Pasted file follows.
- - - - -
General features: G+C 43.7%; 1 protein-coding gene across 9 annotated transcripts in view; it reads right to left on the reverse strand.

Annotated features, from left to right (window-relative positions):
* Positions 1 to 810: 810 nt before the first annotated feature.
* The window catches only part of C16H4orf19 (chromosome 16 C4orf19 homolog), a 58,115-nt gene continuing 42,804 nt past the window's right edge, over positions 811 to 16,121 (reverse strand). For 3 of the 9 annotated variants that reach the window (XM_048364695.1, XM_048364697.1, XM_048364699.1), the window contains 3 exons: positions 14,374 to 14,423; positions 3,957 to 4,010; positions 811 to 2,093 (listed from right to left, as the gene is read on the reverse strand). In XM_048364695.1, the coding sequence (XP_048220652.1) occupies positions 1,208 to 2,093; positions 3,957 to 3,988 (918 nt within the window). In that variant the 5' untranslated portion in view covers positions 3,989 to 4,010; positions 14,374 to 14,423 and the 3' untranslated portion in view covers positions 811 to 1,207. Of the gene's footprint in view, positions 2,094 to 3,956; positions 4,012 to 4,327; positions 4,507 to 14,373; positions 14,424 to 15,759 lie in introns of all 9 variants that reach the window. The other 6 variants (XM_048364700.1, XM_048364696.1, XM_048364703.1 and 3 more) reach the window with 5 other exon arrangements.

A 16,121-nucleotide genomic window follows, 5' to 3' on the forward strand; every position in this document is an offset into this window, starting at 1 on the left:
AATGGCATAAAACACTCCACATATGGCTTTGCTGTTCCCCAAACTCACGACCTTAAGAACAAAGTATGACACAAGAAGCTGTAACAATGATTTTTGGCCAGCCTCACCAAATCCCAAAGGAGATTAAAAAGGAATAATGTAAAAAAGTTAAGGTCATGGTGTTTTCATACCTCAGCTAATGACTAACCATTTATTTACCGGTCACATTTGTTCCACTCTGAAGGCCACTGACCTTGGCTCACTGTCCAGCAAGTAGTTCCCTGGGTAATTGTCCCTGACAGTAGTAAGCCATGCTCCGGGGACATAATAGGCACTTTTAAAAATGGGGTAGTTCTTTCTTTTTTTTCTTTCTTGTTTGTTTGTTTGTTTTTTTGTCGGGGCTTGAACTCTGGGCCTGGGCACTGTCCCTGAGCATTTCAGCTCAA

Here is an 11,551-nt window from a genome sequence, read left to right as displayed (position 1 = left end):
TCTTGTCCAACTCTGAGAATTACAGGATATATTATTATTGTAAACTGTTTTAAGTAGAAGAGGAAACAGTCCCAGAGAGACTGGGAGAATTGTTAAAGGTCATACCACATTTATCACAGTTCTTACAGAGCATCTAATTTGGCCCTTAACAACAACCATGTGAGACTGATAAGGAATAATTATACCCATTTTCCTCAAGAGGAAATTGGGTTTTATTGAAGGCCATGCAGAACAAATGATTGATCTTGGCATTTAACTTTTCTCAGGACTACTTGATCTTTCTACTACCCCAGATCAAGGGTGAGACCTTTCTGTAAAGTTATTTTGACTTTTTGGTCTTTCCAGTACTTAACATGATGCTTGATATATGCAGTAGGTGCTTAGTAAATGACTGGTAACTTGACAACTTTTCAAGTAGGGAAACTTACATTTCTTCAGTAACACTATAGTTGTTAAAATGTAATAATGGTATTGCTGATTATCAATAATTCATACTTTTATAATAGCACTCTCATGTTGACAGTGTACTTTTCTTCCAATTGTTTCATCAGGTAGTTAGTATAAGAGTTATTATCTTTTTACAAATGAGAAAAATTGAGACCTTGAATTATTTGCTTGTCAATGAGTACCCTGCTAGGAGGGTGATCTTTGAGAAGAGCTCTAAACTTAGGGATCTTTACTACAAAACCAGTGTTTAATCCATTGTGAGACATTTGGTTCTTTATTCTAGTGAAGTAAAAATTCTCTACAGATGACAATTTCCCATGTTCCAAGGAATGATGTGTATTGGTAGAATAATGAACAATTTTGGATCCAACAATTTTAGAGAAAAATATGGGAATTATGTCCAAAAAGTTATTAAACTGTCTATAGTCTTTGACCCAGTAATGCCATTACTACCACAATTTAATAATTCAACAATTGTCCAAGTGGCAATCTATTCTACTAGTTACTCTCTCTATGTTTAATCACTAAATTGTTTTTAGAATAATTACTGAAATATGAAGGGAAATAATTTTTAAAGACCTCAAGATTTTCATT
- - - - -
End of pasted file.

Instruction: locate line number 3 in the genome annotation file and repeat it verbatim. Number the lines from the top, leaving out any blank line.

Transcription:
* Positions 1 to 810: 810 nt before the first annotated feature.